Black Sea Coast Attractions
Black Sea regionProvinces (from west to east):Kirklareli, Istanbul, Kocaeli, Sakarya, Bolu, Zonguldak, Kastamonu, Sinop, Samsun, Ordu, Giresun, Trabzon, Rize, ArtvinTotal length: 2,000km/760miCoastal landscapeBathing beachesThe Turkish Black Sea coast with its rich vegetation will come as a surprise to those who think of Turkey as a hot, dry land.
Ridges of mountains with dense pine forests and gentle river valleys, mi of bathing beaches, busy ports and sleepy fishing villages with their typical wooden houses, plus a mild, wet climate in which hazelnuts, maize, rice and tea flourish, are in sharp contrast to the high plateaux of inland Anatolia.CharacteristicsThese regions along the Turkish Black Sea coasts (Kara Deniz in Turkish) with their wealth of natural beauties are bordered by the Pontic Mountains which at 4,000m/13,000ft dominate the northern Anatolian hinterland. As a result of erosion, however, the coast has fewer bays and inlets than any other part of the Turkish coastline. The climate in the western regions is cooler so that even at the height of summer it never becomes too hot, while the eastern half is very warm and rainy. In Rize, for example, annual precipitation can amount to 2,500mm/100 ins, creating a favorable environment for the area's extensive forests. These northern coastal regions are well worth an extended visit not just for their many bathing resorts, most of them with good sandy beaches, but also for their rich and varied history.Tea plantations and processingIn the Rize region, tea growing has become an important part of the local economy. In 1938 Mustafa Kemal Atatürk decided to make black tea (çay in Turkish) the national drink instead of expensive imported coffee and now Turkish tea consumption is met by the Black Sea growers. Acid soil, plenty of rain, high humidity (78%), warm summers (35°C/95°F) and mild winters (minimum -8°C/18°F) provide the ideal conditions for tea production. Tea is harvested in April and May.Myth and historyThe coastal strip along the Pontos Euxeinos, the "hospitable sea", has featured prominently in Greek mythology, including the legends of Promotheus, the warlike Amazons and the Argonauts who sailed from Kolchis in the "Argo" in search of the Golden Fleece. From the seventh century B.C. onwards, Greek colonies have flourished all along the coast and most were founded by Miletus, including Amisos, Kotyora, Kerasus and Trapezous. In 281 B.C. after the death of Antigonos, Mithradetes V founded the kingdom of Pontos, which reached its zenith under Mithradetes Eupator the Great (120-63 B.C.). After the capture of Constantinople by the Crusaders in 1204 the Byzantine dynasty of the Comneni ruled the empire of Trebizond (Trapezous) which extended from Thermodon to Phasis. Trapezous then became the leading commercial city of the ancient world. In 1461, however, Sultan Mehmet II conquered these territories and incorporated them into the Ottoman Empire.On May 19th 1919 Kemal Pasa (Atatürk) landed at Samsun - an event of decisive importance in modern Turkish history. It marked the beginning of the campaign to free Turkey from foreign occupation, leading to the abolition of the Sultanate and the establishment of the Turkish Republic.AccessAlthough the western half of the Black Sea coast between the Bulgarian frontier and Ince Burun, the most northerly point in Asia Minor, is not served by a modern highway, a fine coast road runs east from Sinop (in antiquity the most powerful of the Greek Black Sea colonies) right through to the Turkish-Georgian border. It passes through a series of interesting towns including Samsun, the most important port and commercial center on the north coast of Turkey, Trabzon (ancient Trabezous and later Trebizond), the tea-producing town of Rize and administrative center of the mountainous region of Lazistan and the little Turkish port of Hopa just a few miles from the Georgian frontier.A boat service runs from Istanbul to Zonguldak, Sinop, Samsun, Giresun and Trabzon. In addition, air services connect Istanbul and Ankara with Samsun and Trabzon.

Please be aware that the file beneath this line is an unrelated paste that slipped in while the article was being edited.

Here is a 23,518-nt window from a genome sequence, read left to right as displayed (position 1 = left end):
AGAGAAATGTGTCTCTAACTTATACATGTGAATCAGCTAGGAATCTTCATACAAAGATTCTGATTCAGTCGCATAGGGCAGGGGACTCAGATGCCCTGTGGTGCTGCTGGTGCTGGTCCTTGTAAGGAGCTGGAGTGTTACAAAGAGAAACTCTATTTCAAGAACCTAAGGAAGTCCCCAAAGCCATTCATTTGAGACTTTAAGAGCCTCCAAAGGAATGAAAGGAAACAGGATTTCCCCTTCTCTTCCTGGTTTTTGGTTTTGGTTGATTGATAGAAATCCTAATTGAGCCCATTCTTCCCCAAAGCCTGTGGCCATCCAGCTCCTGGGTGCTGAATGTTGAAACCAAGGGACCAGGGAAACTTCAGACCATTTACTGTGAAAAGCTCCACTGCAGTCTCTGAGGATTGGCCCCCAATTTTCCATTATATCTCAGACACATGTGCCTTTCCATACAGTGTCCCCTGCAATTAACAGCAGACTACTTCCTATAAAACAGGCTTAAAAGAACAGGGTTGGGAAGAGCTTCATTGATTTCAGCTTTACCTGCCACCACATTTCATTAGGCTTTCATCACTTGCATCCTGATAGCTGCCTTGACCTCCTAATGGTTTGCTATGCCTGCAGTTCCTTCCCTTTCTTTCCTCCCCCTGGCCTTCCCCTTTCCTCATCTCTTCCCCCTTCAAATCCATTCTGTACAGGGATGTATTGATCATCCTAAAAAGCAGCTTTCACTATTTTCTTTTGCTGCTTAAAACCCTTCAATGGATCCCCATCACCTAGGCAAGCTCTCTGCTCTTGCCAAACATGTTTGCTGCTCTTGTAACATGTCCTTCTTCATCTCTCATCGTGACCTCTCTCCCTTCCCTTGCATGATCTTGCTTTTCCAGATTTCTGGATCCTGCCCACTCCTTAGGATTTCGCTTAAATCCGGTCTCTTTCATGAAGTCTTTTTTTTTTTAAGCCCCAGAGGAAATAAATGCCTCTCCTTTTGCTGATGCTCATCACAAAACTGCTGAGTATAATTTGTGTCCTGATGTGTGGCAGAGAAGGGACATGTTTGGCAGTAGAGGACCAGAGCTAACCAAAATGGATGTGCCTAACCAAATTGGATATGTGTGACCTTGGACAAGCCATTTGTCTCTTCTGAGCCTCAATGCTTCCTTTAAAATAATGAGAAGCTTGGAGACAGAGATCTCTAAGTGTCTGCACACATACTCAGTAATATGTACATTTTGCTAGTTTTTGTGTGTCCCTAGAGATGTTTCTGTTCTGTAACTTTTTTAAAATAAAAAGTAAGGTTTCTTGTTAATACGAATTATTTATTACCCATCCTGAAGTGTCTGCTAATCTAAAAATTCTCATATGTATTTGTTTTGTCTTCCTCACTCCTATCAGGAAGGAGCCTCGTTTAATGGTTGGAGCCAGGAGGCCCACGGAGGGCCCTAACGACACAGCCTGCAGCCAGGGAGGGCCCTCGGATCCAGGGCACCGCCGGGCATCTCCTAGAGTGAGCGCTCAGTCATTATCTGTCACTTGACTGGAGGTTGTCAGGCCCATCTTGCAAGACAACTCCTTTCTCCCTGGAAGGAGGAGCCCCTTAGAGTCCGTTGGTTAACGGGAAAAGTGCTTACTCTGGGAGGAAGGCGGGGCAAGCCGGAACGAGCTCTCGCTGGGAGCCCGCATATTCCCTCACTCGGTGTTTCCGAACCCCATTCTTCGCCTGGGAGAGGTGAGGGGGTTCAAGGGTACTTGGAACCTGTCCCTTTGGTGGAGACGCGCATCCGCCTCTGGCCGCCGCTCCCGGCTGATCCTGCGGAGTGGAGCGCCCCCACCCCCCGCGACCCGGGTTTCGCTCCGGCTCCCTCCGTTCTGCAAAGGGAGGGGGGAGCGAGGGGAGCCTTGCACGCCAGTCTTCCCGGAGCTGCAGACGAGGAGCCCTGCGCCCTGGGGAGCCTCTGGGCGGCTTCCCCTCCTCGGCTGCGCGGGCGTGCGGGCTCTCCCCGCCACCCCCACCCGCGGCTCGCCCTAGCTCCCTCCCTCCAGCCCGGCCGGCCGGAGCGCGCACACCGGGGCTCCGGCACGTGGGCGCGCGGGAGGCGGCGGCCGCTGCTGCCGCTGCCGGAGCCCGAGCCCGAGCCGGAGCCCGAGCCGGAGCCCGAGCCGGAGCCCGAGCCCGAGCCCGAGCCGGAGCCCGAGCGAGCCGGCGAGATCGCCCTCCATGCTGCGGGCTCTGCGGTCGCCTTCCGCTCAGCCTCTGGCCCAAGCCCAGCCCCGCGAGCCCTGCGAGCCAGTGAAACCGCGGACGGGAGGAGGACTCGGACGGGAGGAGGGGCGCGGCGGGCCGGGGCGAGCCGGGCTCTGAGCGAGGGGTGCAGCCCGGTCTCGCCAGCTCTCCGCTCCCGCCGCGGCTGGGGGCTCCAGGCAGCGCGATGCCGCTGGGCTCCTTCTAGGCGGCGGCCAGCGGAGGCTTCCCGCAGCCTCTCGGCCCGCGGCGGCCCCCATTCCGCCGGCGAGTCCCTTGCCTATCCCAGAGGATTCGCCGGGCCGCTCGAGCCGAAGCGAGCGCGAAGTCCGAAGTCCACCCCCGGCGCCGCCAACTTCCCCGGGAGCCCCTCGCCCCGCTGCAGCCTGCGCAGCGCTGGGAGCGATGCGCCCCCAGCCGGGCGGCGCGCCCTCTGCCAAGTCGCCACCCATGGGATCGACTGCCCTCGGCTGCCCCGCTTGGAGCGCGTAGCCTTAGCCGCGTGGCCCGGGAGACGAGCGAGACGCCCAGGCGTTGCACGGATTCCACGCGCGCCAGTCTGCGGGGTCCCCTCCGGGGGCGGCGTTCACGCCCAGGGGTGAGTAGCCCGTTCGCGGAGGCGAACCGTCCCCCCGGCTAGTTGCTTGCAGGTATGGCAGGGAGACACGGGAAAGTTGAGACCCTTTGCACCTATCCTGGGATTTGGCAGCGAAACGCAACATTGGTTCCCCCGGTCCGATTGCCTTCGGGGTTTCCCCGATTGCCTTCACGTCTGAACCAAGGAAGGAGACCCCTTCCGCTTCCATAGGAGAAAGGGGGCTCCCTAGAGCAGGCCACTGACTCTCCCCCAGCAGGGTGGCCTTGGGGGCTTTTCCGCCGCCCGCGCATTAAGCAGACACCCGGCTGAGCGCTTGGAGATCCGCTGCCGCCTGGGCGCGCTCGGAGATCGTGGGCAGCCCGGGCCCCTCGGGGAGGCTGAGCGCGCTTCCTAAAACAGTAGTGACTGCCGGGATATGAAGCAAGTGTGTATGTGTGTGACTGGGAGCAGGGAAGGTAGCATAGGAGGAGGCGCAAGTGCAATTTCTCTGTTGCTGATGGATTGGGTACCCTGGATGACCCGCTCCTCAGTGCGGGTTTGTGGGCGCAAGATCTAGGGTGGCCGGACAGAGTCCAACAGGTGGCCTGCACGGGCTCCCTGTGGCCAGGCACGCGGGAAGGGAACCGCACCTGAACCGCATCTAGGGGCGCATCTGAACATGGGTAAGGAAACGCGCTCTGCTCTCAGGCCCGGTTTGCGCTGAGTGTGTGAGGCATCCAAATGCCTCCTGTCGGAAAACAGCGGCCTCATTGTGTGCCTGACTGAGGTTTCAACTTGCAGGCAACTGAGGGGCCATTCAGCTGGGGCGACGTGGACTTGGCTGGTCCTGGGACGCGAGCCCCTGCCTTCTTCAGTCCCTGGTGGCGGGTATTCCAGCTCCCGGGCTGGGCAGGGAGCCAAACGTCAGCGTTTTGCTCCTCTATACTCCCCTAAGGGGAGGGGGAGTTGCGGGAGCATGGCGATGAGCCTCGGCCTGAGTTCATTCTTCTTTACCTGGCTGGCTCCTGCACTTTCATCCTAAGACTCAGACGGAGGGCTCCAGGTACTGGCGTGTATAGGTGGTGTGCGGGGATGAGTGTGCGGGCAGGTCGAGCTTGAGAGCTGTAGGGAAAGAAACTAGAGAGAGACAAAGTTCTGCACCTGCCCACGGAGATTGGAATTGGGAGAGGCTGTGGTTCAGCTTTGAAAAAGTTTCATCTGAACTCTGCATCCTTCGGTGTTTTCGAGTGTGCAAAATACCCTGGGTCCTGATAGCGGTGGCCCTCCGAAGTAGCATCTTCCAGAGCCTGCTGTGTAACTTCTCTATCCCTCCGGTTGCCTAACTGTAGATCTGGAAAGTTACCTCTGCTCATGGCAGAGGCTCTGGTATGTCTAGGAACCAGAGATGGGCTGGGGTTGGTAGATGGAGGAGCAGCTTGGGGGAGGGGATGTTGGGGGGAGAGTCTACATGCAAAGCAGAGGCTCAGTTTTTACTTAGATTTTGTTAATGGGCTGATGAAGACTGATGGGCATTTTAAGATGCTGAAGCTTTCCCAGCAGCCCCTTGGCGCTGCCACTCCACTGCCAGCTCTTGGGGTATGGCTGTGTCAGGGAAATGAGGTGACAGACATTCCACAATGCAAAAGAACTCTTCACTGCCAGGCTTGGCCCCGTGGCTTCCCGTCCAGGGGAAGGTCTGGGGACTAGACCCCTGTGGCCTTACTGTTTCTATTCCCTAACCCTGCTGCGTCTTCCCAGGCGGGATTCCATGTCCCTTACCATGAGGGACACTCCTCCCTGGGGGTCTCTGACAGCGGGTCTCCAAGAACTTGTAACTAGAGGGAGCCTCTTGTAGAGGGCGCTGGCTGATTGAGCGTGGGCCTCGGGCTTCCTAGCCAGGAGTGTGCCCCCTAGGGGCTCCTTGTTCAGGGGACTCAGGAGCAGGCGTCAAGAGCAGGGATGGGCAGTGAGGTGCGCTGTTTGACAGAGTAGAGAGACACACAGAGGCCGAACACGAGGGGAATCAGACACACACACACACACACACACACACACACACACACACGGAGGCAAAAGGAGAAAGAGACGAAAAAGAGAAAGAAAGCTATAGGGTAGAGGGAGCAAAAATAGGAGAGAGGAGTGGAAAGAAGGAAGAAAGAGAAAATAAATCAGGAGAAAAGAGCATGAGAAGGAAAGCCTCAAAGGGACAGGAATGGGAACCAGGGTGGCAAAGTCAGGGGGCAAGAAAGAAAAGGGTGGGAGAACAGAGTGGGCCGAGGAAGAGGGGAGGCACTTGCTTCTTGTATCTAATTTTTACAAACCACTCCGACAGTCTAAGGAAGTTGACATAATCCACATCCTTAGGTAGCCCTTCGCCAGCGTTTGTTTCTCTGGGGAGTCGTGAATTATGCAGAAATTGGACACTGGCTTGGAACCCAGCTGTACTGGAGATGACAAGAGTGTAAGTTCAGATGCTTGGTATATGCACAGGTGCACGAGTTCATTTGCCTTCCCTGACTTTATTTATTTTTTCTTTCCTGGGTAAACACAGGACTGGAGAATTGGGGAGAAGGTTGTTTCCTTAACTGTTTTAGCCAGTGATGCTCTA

Western Black Sea Coast, Turkey
Eastern Black Sea Coast
More on PlanetWare